Cyprus party refuses to back candidate in presidential race

Cypriot Presidential candidate and leader of the center-right DIKO party Nicolas Papadopoulos escorted by his family votes in presidential elections in capital Nicosia, on Sunday, Jan. 28, 2018. Cypriots are voting for a new president they hope will overcome years of failure to resolve the island-nation's ethnic division and deliver more benefits from an economy on the rebound after a severe financial crisis. (AP Photo/Petros Karadjias)

NICOSIA, Cyprus — Leaders of a major Cyprus political party decided Tuesday that they won't support either the incumbent or his left-wing challenger in the runoff of the country's presidential election.

The executive bureau of center-right DIKO said that endorsing either President Nicos Anastasiades or independent Stavros Malas would be a reversal of the party's stance on reunification talks with the divided nation's breakaway Turkish Cypriots.

The party's candidate in the election's first round on Sunday advocated a tougher line in the peace talks, saying Anastasiades and Malas would concede too much to the Turkish side.

The bureau says backing either runoff contender would diminish DIKO's credibility and be "disrespectful" to voters who cast ballots for party leader Nicholas Papadopoulos. He received more than one-quarter of the vote.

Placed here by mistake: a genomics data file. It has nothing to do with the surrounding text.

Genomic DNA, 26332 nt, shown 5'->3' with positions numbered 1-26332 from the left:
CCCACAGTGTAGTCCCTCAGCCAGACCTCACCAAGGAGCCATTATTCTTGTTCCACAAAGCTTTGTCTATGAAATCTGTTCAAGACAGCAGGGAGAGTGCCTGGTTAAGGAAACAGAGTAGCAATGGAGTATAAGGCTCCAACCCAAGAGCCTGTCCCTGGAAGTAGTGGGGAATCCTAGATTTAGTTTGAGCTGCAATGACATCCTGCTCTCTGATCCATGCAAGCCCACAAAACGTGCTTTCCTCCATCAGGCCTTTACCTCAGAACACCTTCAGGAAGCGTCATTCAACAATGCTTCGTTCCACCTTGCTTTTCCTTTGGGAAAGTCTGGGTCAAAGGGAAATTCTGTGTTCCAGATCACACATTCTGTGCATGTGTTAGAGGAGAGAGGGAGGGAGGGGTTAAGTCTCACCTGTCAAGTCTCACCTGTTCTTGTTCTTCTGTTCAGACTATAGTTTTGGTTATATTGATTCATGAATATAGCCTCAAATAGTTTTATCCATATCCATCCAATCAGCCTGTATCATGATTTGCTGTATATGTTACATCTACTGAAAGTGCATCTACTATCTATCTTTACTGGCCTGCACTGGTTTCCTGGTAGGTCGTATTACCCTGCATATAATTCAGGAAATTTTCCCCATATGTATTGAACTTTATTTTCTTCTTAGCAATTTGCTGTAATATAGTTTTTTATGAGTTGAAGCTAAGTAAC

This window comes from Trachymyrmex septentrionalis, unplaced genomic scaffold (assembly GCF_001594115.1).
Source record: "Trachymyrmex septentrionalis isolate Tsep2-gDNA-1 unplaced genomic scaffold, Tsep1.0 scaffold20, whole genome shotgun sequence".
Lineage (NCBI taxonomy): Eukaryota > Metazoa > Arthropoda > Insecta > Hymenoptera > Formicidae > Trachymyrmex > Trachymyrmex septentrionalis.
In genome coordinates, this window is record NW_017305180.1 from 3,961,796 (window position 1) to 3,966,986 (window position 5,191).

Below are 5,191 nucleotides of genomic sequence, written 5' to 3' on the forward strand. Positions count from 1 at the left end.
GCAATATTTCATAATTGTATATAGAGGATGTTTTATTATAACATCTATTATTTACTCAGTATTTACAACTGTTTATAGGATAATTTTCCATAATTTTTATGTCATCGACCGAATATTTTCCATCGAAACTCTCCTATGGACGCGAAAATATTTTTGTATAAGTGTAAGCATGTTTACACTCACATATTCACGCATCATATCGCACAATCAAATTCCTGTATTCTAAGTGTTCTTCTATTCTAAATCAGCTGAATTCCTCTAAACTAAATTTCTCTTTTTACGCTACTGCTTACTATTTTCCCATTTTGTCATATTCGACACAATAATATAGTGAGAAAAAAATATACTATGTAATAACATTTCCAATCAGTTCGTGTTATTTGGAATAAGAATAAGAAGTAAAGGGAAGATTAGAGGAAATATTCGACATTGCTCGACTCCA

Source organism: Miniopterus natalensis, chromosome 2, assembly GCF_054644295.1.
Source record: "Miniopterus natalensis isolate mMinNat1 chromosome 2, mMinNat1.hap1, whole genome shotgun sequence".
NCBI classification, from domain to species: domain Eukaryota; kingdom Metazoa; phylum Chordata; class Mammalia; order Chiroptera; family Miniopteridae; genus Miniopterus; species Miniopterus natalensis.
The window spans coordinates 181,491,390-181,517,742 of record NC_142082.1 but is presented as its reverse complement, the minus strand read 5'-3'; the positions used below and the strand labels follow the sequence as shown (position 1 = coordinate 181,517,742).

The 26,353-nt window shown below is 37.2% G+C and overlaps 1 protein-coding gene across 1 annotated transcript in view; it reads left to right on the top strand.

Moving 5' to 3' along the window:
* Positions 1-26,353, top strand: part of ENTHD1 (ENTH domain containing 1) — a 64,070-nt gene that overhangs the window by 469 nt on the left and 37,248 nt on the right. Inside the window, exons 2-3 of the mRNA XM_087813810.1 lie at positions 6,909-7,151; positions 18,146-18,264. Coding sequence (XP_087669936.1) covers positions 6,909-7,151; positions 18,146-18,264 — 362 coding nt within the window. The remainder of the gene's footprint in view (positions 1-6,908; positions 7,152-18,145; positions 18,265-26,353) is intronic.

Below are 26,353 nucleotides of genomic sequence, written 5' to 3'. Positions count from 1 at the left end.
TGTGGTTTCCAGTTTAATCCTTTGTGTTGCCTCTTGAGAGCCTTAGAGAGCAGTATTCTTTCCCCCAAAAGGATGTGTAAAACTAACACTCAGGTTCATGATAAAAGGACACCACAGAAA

DIKO's central committee is expected to ratify the bureau's decision, which throws an element of uncertainty into the Feb. 4 runoff.

Anastasiades and Malas — who garnered 35.5 and 30.2 of the vote respectively — hoped to secure DIKO's support, as well as win over voters from a coalition of smaller parties that backed Papadopoulos' candidacy.

Cyprus was split into Greek Cypriot and Turkish Cypriot in 1974 when Turkey invaded following a coup by supporters of uniting with Greece. Turkey still has more than 35,000 troops stationed in the breakaway north.

U.N.-mediated talks to reunify the island nation collapsed in July over what Anastasiades said was Turkey's insistence on maintain a troop presence and the right to intervene military on behalf of Turkish Cypriots.

Malas, who's running as an independent but is supported by the communist AKEL party, said he would resume the talks where they left off .

Anastasiades has pledged to work on restarting the negotiations, but said he knows "the limits" of what Greek Cypriots would accept.

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